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I am a little confused about the condition for circular orbit. Goldstein's Classical Mechanics has the condition for circular orbit as $$f'=0\tag1$$ where $f'$ is the effective force. I understand that the reason for this requirement is that the corresponding $V'$is at an extremum. However, setting $f'=0$ yields $$f(r)=-\frac{l^2}{mr^3}\tag2$$ and the one of the equations of motion becomes $$m\ddot r=0\tag3$$ This can't be right as it is saying that the net force on the object is zero, and yet the object is supposedly in a circular orbit. Am I interpreting equation (3) wrong?

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In the coordinate frame where the satellite is at rest, there is also a centrifugal force which balances the central force.

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Ok, but I have a follow up question. The equation of motion in particular was derived after showing that the 2 body central force motion problem can be reduced to an equivalent one body problem, with one body fixed at the center of force. One would then expect the equation of motion(EOM) to describe the motion of the non-fixed body i.e., the EOM should be from the perspective of the fixed body, which in this case is most naturally the Earth. The EOM in question is: $$m \ddot r - \frac{l^2}{m{r^3}}=f(r)$$ –  Joebevo Aug 10 '12 at 3:25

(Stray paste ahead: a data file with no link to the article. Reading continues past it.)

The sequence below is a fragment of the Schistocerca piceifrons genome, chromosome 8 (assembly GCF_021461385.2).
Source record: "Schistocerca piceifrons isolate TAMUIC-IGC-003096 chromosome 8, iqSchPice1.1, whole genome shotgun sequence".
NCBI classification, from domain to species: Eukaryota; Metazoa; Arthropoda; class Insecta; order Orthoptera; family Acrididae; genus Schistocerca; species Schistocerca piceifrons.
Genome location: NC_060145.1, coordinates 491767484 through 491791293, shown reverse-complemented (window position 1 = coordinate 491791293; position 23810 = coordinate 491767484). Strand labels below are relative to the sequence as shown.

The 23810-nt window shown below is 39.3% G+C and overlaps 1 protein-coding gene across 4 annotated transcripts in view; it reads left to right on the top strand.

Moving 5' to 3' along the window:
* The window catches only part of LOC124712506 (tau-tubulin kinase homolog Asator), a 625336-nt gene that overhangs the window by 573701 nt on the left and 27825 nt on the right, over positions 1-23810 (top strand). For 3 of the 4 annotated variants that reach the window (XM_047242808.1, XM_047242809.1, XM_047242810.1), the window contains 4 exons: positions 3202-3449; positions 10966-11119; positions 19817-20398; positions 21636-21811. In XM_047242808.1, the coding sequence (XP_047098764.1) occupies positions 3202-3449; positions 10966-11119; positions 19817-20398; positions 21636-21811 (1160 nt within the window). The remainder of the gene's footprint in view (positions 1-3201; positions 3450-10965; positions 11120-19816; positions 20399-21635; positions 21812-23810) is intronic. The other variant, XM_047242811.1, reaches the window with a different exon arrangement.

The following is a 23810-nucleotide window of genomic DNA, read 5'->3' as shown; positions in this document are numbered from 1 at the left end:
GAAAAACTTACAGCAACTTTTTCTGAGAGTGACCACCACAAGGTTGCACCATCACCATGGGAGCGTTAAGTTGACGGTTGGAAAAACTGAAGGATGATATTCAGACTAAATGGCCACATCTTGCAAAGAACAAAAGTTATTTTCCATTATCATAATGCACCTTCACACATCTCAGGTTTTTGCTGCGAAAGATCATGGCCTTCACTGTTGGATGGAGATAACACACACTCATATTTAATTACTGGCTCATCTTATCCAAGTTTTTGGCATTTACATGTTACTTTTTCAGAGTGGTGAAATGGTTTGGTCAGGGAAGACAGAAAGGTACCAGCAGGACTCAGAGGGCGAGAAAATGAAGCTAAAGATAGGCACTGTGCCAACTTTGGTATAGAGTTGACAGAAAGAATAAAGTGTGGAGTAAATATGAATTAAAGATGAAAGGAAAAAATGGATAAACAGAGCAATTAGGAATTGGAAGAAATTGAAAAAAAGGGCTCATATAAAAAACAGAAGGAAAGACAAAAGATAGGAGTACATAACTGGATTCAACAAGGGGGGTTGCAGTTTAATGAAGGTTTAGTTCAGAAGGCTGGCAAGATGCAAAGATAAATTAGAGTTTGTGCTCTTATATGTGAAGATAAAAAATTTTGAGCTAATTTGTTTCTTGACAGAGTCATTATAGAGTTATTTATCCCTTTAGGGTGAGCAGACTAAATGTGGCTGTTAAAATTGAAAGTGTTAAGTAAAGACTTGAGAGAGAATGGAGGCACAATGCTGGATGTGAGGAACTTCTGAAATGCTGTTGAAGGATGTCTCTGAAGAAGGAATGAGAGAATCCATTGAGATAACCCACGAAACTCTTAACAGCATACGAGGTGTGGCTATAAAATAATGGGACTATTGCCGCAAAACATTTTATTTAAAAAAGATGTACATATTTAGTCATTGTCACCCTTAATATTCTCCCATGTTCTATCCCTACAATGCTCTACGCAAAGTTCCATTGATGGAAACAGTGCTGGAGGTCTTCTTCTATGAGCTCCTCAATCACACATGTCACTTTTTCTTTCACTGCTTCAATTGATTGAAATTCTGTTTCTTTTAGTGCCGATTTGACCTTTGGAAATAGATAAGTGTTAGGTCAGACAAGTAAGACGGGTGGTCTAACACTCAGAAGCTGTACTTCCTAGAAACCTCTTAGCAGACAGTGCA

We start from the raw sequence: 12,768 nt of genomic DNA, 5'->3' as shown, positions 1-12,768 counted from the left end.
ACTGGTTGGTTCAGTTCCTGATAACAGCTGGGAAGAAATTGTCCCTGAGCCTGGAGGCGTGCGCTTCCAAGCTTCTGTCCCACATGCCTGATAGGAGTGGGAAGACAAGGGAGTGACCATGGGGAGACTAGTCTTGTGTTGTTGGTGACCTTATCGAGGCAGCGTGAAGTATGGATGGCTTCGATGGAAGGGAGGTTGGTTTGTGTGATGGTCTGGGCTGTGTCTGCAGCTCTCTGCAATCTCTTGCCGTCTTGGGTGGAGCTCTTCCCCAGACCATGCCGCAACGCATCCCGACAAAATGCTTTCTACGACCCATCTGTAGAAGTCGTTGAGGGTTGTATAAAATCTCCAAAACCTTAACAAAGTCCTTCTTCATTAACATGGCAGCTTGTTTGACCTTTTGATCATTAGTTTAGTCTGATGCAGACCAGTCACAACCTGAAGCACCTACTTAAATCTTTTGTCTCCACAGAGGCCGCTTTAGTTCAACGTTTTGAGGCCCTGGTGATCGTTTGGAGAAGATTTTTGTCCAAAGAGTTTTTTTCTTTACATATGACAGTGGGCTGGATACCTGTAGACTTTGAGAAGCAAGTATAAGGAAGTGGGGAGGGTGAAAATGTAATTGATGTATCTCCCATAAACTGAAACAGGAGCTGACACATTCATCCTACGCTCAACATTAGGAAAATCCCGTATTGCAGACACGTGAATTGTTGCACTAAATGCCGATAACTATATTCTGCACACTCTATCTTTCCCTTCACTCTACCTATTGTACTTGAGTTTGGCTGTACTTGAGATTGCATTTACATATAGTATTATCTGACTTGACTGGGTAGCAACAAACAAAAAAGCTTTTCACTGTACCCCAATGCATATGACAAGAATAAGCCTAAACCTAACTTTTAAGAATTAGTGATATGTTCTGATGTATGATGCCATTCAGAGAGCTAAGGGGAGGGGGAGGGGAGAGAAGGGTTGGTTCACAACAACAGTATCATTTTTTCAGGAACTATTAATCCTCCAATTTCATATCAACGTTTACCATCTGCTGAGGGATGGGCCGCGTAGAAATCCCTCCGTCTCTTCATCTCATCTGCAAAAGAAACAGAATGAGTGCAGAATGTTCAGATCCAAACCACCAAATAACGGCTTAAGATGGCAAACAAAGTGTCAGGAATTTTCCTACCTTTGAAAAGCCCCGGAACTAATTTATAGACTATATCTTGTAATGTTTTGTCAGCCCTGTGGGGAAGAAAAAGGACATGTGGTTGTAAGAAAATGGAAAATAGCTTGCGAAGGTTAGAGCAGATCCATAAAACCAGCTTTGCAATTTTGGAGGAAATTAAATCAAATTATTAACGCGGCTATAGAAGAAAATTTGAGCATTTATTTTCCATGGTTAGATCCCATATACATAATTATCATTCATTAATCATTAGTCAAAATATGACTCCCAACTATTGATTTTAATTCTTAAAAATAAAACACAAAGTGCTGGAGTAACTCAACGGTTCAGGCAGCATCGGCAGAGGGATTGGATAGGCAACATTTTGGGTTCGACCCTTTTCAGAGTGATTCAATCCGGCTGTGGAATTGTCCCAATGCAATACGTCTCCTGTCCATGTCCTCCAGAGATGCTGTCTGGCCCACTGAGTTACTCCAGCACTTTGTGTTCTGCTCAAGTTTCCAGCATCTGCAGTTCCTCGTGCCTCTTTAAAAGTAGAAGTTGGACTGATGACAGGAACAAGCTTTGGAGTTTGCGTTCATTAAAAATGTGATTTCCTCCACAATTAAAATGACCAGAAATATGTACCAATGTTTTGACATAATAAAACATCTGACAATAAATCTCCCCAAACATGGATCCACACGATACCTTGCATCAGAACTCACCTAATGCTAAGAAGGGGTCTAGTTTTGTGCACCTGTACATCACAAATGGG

I see no question mark, but here is what I think you are asking. Let us for simplicity assume that both objects $M$ and $m$ are point-like, and that the mass ratio $M/m$ between the two objects is infinite, so that we can ignore movement of the larger object $M$. To fix the frame of reference, pick the origin at $M$'s position, and pick two axes in the orbit plane so that one of them goes through $m$. This coordinate frame is non-inertial, so there will appear fictitious forces. –  Qmechanic Aug 10 '12 at 14:46
    
Sorry, my question, to put it as simply as possible, was: Why is it that the equation of motion is being written in the coordinate frame in which the satellite is at rest? In a situation like this, one usually expects the equation to be written in the coordinate frame where the $\it earth$ is at rest. –  Joebevo Aug 12 '12 at 12:03
    
Consider the non-inertial coordinate system defined in my previous remark. $M$ is at rest by definition. If $m$ is performing a circular orbit (relative to an inertial frame), it will also be at rest. Hence both objects are at rest (as seen from the non-inertial coordinate frame). –  Qmechanic Aug 12 '12 at 12:21
    
Ok, it looks like I have to learn about non-inertial coordinate frames to understand this. Thanks anyway. –  Joebevo Aug 14 '12 at 5:10
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